Recently, a novel association between GIST and a unique transcription factor, ETV1, was revealed by meta-transcriptome analysis; ETV1 was commonly included in gene expression signatures of GIST [42]. ETV1 expression was unique to GIST, and in vitro and in vivo experiments revealed that it contributed to the proliferation of GIST cells, and induced tumor growth in xenograft models. ETV1 promoted the signal transduction pathway of MPKAP kinase 2, whose overexpression was associated with a shorter survival period in GIST patients. Although ETV1 plays a key role in GIST, its expression level was not associated with clinical outcome [42]. To explore the molecular background factors underlying poor clinical outcome in GIST cases, we investigated proteins regulated by ETV1. Although ETV1 itself was not a prognostic biomarker, as ETV1 is a transcription factor unique to GIST, we hypothesized that there should be prognostic biomarkers among genes whose expression is regulated by ETV1. According to a previous report, silencing of ETV1 resulted in a variable gene expression pattern, and on the basis of the data, we focused on one protein, KCTD10 [42]. KCTD10 belongs to the same gene family as pfetin (KCTD12). KCTD10 interacted with proliferating cell nuclear antigen and contributed to cell proliferation [43,44]. These results suggested that KCTD10 might play a role in worsening the prognosis of GIST patients, and thus be a predictive biomarker. Firstly, using immunohistochemistry, we confirmed that ETV1 was not a prognostic biomarker in our study cohort [12], being consistent with the previous report [42]. We performed immunohistochemical examination of KCTD10 in 72 GIST cases, and found that it was a candidate biomarker for favorable prognosis; the disease-free survival rate was 88.5% in patients with KCTD10-positive tumors and 55.8% in those with KCTD10-negative tumors (p<0.0001) [12]. While these results were contrary to our expectation [42], the prognostic utility of KCTD10 and its molecular backgrounds would be worth exploring in newly enrolled GIST patients.

The original tumor site of GIST was highly correlated with prognosis; the clinical course of small-intestinal GIST is more aggressive than that of gastric GIST [45]. We examined differences in protein expression profiles between tumor tissues derived from the stomach and those from the small intestine [46]. A proteomics approach using 2D-DIGE identified proteins showing differences in expression between GIST primary tumor tissues obtained from the esophagus and stomach. These included prohibitin, pigment epithelium-derived factor, and alpha actinin-4, which are associated with various malignancies, and thus their roles in GIST are quite intriguing.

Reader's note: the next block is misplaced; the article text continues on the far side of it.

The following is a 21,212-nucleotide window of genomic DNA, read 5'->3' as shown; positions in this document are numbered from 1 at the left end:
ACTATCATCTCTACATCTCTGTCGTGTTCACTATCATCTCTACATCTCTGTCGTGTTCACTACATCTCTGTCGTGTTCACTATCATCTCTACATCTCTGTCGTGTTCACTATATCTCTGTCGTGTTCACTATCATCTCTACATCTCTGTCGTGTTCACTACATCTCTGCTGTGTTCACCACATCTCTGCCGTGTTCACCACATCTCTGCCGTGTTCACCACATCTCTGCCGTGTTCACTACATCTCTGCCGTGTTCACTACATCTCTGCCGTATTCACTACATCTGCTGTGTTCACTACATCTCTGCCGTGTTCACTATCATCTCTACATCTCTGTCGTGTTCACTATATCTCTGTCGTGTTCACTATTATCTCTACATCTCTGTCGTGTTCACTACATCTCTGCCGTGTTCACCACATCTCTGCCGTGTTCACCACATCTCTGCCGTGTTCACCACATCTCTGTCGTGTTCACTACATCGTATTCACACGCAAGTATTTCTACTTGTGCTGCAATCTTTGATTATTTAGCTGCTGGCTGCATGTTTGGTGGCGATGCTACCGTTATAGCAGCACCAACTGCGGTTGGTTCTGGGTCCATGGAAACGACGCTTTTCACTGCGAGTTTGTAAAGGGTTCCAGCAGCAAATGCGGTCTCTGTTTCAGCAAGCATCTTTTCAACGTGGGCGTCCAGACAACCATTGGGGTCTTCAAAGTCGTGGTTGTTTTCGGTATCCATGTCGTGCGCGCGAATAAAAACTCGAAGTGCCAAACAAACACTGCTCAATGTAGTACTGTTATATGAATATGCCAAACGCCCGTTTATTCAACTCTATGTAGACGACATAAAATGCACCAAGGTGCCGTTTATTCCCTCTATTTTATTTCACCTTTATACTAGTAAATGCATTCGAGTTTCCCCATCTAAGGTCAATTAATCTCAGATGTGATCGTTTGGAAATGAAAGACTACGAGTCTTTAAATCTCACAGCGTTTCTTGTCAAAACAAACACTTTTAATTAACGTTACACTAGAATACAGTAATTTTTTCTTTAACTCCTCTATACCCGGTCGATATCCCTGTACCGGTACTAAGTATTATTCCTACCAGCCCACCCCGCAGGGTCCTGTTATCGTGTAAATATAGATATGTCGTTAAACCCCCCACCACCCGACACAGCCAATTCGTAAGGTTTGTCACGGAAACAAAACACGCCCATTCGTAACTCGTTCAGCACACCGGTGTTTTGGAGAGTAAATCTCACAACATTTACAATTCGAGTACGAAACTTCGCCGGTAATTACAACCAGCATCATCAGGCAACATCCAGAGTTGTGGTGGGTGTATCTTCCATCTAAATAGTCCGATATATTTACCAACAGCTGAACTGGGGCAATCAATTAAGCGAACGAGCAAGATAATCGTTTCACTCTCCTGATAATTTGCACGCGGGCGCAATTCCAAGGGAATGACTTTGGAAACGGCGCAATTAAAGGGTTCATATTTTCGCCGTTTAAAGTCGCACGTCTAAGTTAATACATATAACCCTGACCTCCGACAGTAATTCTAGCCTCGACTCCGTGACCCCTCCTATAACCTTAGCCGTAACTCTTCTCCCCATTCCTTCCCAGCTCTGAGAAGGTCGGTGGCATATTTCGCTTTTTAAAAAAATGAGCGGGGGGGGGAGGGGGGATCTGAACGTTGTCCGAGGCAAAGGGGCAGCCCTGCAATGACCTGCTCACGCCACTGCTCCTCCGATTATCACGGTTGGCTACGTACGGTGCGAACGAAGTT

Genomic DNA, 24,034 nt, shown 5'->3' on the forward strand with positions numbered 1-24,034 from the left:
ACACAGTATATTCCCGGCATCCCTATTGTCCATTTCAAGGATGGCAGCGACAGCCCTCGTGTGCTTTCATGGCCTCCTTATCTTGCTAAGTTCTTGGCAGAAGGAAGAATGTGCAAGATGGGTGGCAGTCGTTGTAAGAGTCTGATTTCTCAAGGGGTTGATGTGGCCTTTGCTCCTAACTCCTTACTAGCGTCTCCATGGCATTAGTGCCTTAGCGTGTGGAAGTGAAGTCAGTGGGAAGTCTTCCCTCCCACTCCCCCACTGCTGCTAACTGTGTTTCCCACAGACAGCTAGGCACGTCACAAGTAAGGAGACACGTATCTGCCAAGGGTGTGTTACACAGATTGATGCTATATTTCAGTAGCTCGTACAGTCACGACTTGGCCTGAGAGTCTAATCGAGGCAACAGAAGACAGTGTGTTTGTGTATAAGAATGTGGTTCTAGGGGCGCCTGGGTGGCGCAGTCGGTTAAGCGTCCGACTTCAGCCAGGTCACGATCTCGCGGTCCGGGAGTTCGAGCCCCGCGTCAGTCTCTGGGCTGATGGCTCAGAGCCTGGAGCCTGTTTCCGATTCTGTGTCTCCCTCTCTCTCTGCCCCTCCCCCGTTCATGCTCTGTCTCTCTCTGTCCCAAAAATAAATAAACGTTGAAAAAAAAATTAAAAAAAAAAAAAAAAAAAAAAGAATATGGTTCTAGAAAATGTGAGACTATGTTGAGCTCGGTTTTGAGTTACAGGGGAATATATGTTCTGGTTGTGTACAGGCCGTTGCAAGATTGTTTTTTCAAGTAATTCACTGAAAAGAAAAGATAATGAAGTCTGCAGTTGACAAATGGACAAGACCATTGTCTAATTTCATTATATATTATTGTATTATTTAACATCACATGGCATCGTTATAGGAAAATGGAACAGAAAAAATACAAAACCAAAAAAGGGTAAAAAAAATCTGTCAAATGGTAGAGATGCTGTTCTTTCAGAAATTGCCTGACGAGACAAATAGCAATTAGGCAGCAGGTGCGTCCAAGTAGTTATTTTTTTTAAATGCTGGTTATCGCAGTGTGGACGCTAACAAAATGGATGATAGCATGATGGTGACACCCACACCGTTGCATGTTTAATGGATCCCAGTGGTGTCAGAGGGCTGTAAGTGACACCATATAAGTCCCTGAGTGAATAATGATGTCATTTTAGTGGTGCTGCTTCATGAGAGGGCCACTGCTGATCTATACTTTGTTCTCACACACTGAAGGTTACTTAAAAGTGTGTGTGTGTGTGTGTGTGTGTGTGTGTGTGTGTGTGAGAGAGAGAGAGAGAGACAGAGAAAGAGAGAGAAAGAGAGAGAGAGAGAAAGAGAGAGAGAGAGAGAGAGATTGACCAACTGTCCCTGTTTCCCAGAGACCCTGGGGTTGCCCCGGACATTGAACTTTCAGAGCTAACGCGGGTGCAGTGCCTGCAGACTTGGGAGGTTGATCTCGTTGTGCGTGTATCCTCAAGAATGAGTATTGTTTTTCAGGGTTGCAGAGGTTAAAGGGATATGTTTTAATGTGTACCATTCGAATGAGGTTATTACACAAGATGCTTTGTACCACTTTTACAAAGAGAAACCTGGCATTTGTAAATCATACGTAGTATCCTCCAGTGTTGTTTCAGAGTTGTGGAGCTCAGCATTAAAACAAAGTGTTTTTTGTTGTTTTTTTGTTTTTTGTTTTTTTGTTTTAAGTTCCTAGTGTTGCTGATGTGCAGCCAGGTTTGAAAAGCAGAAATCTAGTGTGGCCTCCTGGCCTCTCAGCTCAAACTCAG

Using a proteomics approach, we explored prognostic biomarkers in GIST. To our knowledge, pfetin is the most successful tissue biomarker to have been discovered by proteomics and validated by immunohistochemistry. Several challenging issues remain to be addressed. Firstly, it should be confirmed whether a therapeutic strategy based on testing for pfetin would be beneficial for GIST patients. It would be particularly interesting to know whether pfetin-negative GIST patients classified as being at low or intermediate risk would benefit from therapy using imatinib or possible drugs. The correlation between pfetin expression and resistance to treatments should be investigated for better clinical application of pfetin. To answer this question, a prospective clinical study may be necessary. Secondly, the molecular backgrounds associated with pfetin expression and its prevalence in patients with a favorable outcome should be elucidated. Pfetin expression is unique to GIST among other sarcomas [13], and the unique molecular mechanisms regulating pfetin expression in GIST remain to be explored. Pfetin may play tumor-suppressive roles in GIST according to its pattern of expression. Studies of pfetin function would be worth pursuing in order to develop novel therapeutic applications for GIST. Thirdly, our proteomic studies suggested the presence of multiple prognostic biomarkers such as pfetin, DDX39 and KCTD10 in GIST. The associations of these biomarker proteins, as well as identification of additional ones, may provide clues to further understanding the malignant features of GIST cells.

Our experience of GIST proteomics suggests that proteomics is a powerful tool for biomarker discovery. The proteome is a highly complex group of molecules, and each proteomics modality allows observation of only part of the proteome. Thus, it is also challenging to utilize other proteomics modalities to address the issue of prognostic biomarkers in GIST.


We appreciate Mrs. M. Sakumoto and F. Kito for their excellent technical supports. This study was supported by National Cancer Center Research and Development Fund, No. 23-A-7 and No. 23-A-10.